The core studies in the laboratory are:
- Mechanisms and regulation of excretion of toxic ammonia in invertebrates and lower vertebrates.
- Pathophysiology of ammonia in mammalian systems
In my research program cellular transport of highly toxic ammonia is examined in a variety of different animal systems, including crustaceans, flatworms and frogs. The long term goal of my research is to determine how epithelial transport of ammonia is accomplished in phylogenetic more ancient species with the aim to uncover common mechanisms and strategies that have been evolved in ammoniotelic aquatic invertebrates and vertebrates. The importance for gaining knowledge of ammonia transport mechanisms and its regulation is further given by its direct relevance in the medical field - elevated ammonia levels in mammals cause fatal hepatic encephalopathy - and for economical applications such as aquaculture, where ammonia management is crucial.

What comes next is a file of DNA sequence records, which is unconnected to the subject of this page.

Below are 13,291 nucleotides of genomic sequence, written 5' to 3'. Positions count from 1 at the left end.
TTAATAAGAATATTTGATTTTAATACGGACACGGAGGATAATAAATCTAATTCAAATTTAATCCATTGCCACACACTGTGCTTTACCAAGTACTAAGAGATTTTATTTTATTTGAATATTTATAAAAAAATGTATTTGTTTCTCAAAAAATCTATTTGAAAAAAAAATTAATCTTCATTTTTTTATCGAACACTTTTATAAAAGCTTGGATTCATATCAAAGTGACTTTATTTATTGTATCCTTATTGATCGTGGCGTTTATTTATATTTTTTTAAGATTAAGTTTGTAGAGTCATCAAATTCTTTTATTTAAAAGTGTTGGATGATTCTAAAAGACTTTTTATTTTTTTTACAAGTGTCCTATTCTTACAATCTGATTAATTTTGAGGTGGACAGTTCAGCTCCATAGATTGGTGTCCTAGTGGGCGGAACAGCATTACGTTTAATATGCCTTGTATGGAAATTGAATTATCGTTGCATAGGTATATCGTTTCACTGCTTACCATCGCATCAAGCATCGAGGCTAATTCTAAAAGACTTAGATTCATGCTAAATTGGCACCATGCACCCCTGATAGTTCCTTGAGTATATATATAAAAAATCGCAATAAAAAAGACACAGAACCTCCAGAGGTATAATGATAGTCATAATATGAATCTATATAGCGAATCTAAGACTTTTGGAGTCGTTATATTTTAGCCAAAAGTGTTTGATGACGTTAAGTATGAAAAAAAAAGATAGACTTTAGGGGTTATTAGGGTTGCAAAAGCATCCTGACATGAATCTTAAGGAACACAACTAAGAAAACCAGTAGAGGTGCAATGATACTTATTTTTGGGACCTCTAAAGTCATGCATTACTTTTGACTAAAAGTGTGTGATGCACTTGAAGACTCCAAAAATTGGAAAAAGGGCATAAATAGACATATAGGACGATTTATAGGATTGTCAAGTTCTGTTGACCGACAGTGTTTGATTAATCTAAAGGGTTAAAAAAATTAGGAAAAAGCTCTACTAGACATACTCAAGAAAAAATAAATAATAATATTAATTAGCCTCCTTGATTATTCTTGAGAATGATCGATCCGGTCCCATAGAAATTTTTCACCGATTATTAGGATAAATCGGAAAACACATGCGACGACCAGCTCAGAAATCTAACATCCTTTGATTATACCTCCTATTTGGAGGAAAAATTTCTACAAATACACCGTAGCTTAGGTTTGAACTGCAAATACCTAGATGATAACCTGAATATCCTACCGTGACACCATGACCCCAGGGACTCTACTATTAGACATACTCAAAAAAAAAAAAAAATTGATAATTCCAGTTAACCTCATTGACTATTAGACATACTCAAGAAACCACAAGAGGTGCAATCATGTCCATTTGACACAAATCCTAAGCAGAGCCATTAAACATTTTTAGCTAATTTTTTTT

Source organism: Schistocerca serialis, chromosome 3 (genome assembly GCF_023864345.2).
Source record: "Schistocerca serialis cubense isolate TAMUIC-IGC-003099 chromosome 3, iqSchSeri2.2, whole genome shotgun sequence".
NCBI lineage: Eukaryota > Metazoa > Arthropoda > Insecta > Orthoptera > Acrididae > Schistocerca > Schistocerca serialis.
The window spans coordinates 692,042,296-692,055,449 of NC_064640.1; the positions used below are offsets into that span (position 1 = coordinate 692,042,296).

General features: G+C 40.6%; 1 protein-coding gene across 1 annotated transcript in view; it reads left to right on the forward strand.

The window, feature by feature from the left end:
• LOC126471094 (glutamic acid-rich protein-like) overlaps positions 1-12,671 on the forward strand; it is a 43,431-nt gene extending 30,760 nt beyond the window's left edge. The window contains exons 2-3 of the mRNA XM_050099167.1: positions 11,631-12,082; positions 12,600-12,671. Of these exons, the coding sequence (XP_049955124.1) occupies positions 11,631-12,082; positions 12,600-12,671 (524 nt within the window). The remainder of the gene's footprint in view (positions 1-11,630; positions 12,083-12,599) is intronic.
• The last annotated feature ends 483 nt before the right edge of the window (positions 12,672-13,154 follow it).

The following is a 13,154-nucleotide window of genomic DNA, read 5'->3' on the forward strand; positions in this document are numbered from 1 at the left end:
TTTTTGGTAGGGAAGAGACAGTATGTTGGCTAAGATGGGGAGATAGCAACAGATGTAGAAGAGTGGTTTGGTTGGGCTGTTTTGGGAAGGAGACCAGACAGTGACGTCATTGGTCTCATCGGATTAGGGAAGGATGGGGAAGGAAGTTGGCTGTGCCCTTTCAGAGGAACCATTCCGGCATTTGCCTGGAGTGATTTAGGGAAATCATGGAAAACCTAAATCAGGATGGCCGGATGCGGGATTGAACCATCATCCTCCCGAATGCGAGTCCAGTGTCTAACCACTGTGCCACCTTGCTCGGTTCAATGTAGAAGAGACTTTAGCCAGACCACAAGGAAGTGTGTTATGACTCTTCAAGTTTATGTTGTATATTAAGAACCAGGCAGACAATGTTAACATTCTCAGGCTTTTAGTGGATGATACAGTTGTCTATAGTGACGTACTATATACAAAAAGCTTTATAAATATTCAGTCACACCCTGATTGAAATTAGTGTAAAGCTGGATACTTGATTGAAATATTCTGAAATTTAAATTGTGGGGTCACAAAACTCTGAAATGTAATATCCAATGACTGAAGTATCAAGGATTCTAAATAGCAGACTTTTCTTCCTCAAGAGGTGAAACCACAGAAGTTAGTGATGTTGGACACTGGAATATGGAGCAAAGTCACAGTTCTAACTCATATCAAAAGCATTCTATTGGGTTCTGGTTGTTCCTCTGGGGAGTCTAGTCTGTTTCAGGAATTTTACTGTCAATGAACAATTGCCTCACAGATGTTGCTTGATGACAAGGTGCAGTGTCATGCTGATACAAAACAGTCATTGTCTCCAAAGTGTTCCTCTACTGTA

Ammonia transports and its regulation will also be investigated using human colonic cell lines, which generate in culture an artificial epithelium. One focus in all studies are the recently discovered ammonia transporting proteins of the Rhesus-family (Rh-proteins). So far very little is known about their particular role in transepithelial ammonia transport and their regulation.
Students will be trained to examine ammonia balance and ammonia transport mechanisms in an integrative approach (from the whole living animal or the isolated tissue to the underlying molecular mechanisms). Accordingly the students will learn to apply a wide variety of contemporary methods including ion flux measurements, diverse imagine methods, gene expression analysis, gene knock-down techniques and functional protein expression. Communication skills will be trained during regular lab discussions and journal clubs. Further, students will be taught to present their studies at departmental seminars, but also to prepare posters or oral presentations for national and international meetings.